St. Louis dermatologist details the most important steps for skin care at any age

Multi-step skin care routines are all the rage on social media. “Get-ready-with-me” videos often feature a bounty of products like serums, toners, sunscreen-infused moisturizers, and anti-aging creams. Generations Z and Alpha are taking part in the complex morning and evening routines, too. Just search “Sephora kid” on TikTok to see how obsessed—to use a common influencer word—the younger generations are with skin care. Some of the products touted by preteens on social media are meant for older skin and become an unnecessary expense for those under 30, but some are helpful for building a sustainable skin care routine that reaps benefits through the teenage years and into adulthood. So what’s worth the time and money? Dr. M. Laurin Council, Washington University in St. Louis’ director of dermatologic surgery, says it depends on your age and unique skin conditions.

We know the benefits of wearing sunscreen include sunburn prevention, but what are other important reasons to wear it daily? We’re exposed to a lot of ultraviolet radiation. Even if you don’t necessarily plan on being outside, you’re gonna find you’re outside during the day, even just walking to-and-from your car. If you put it on in the morning, every morning, you’re at least somewhat protected if you inadvertently find yourself outside. Sunscreen will also prevent signs of aging. Most people don’t want to have brown spots, and we know that’s caused by ultraviolet, too. Make sure that you choose something that says it’s “broad spectrum.” That means it’s going to protect you against UVA and UVB. UVA is the one that can cause signs of aging. UVB is the radiation that causes skin cancer. Ideally it should be SPF, or sun protection factor, of 30 or above. 

Are there any other sunburn misconceptions or mistakes that you come across? Sometimes people think that they need to get a little bit of a burn first so they can get what’s called “a base tan.” They feel that they’ll tan more easily if they get a little bit of a burn. But we know that ultraviolet radiation is the single most-modifiable risk factor for skin cancer. You can’t change your genetics, you can’t change the type of skin you have—like how light your skin is—but you can change your behavior. If you get even one blistering sunburn in your lifetime, that increases your risk of developing skin cancer. It’s important to realize that it’s so much easier to prevent sun damage than to reverse it.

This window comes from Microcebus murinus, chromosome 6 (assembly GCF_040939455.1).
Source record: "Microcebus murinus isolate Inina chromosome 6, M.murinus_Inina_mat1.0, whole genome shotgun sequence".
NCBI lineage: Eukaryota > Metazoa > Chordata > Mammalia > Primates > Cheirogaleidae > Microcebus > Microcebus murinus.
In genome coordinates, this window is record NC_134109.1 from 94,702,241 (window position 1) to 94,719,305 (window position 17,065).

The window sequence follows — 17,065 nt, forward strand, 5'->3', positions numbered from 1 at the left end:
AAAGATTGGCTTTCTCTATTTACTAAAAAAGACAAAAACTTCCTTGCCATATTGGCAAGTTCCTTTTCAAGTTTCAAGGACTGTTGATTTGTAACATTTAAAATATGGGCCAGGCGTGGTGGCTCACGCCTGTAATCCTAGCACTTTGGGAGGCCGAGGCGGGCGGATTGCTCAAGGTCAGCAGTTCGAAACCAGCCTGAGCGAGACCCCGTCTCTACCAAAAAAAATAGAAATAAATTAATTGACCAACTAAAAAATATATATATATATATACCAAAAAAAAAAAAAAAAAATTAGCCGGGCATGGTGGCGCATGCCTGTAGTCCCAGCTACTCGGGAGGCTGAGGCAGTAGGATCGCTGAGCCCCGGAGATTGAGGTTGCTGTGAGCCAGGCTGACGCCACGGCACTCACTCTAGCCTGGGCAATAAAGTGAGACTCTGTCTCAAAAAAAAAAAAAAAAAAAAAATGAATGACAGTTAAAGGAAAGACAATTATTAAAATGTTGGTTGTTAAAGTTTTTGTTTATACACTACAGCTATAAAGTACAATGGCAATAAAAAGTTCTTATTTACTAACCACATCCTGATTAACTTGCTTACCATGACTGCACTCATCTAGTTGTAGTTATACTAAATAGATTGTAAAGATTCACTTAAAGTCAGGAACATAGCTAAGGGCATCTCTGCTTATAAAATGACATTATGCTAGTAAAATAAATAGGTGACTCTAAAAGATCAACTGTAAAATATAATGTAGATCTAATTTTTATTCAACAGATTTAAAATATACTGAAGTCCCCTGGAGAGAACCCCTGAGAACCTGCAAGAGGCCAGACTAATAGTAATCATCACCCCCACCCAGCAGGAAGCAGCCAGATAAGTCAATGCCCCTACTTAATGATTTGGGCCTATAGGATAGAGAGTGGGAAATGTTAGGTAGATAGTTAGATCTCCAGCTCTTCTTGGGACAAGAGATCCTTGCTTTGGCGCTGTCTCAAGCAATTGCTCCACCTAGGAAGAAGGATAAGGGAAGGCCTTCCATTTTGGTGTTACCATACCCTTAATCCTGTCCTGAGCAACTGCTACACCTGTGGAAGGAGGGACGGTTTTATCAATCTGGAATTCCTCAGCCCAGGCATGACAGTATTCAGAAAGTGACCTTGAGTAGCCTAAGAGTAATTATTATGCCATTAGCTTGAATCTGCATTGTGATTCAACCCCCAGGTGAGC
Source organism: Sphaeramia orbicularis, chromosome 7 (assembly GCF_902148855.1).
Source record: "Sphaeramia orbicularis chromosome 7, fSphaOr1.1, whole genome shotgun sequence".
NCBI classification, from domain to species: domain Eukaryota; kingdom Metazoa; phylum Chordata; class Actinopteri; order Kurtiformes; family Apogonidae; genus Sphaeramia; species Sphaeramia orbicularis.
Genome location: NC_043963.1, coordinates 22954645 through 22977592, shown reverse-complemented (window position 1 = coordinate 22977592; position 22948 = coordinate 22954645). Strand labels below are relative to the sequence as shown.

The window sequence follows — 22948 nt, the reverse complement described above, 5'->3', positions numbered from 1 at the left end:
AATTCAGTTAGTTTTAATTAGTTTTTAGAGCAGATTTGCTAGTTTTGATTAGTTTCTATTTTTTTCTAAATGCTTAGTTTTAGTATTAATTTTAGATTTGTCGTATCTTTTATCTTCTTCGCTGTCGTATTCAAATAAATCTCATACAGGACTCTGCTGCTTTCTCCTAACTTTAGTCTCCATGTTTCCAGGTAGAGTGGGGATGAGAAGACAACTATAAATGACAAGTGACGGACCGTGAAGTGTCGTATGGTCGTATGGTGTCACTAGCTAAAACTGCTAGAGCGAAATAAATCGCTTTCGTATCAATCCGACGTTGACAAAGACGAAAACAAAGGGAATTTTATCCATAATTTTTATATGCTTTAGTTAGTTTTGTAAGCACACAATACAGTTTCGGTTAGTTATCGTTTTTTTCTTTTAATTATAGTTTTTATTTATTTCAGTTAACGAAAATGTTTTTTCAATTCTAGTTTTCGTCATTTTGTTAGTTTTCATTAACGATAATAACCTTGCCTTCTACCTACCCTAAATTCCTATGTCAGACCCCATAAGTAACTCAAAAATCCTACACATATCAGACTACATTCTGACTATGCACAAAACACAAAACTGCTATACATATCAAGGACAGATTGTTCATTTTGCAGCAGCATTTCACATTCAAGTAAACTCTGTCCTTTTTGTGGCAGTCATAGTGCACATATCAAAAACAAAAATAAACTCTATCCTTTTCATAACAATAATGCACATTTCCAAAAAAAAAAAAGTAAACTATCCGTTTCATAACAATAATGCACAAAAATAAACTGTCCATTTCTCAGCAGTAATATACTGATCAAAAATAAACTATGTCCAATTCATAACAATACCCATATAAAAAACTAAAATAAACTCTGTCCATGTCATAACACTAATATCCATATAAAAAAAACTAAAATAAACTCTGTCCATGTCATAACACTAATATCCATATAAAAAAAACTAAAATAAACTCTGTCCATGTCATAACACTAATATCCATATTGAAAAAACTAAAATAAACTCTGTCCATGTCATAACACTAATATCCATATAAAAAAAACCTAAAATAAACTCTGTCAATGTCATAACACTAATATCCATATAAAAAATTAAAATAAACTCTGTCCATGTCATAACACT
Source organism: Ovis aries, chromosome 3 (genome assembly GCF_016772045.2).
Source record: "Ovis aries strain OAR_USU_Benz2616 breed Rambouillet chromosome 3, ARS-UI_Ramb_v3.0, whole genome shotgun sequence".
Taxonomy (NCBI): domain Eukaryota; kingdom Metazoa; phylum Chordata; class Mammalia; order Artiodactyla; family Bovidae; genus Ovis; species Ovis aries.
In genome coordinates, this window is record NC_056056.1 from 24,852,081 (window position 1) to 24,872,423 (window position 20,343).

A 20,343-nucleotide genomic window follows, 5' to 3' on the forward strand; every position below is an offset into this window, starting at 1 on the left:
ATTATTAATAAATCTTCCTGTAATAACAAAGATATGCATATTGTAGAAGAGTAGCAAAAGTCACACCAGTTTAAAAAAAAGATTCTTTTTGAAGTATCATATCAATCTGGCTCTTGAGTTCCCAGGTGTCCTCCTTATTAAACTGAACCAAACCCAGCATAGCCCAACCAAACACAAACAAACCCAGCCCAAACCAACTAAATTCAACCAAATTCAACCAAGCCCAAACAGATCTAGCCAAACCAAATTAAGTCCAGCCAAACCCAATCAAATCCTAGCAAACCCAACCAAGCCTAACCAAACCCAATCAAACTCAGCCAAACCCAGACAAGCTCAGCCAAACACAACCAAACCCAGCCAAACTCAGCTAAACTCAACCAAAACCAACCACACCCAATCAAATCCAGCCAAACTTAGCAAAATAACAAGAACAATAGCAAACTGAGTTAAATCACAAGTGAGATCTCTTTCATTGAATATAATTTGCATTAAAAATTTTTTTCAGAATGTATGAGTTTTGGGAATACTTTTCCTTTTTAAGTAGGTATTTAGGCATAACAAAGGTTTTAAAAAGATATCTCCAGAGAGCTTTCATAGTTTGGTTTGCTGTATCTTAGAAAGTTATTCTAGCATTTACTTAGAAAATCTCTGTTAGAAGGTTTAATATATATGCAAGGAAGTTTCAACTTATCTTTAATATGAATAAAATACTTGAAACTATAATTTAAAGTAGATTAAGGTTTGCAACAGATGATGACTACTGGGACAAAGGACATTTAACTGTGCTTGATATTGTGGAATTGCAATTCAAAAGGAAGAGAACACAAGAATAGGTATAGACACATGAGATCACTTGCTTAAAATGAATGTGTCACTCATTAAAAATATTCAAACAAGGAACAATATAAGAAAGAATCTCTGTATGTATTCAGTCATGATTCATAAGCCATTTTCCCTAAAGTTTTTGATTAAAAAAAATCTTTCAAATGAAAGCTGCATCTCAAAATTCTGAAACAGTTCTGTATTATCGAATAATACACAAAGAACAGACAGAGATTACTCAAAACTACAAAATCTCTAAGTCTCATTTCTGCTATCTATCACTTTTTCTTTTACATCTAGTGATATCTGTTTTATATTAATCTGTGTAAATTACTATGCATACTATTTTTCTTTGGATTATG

How early should kids start using skin care products? Sometimes people will have skin conditions earlier in life, like children who have eczema. If you have some sort of skin condition and you need to start skin care earlier, it’s totally fine. Normally, people start with breakouts around age 11 or 12. Teenagers might need to use some acne- or oil-control products at night. Kids also start wearing makeup around those ages, so it’s important that we get used to cleaning the skin really well when we go to bed and then maybe applying an acne product. It’s also really important that kids get in the habit of wearing sunscreen. A lot of our sun exposure happens before the age of 18. If you get in the habit of protecting your skin every single day, especially if you’re going to be outside for extended periods of time, that sets you up for good lifelong habits. In the late 20s and early 30s, you still want sunscreen in the morning, but that’s when people start needing something in the evening (like a retinoid product) to help with fine lines and wrinkles.

Is there any harm in starting skin care routines too early or using certain products too young? A lot of those products are for things like lightening brown spots or exfoliating the skin, and certainly children don’t yet have a lot of sun damage and wouldn’t really see the benefit of using something like that. They’re also expensive, and you can develop allergic reactions to them. They can also cause some irritation if they’re used often or incorrectly. So it’s probably not something that I would recommend. I think that, when you’re 12 years old, sunscreen is great. Sometimes you might need a gentle cleanser and moisturizer. If you tend to break out, you can use products for your acne. But beyond that, you don’t really need serums, and you don’t need anti-aging products when you’re a kid.

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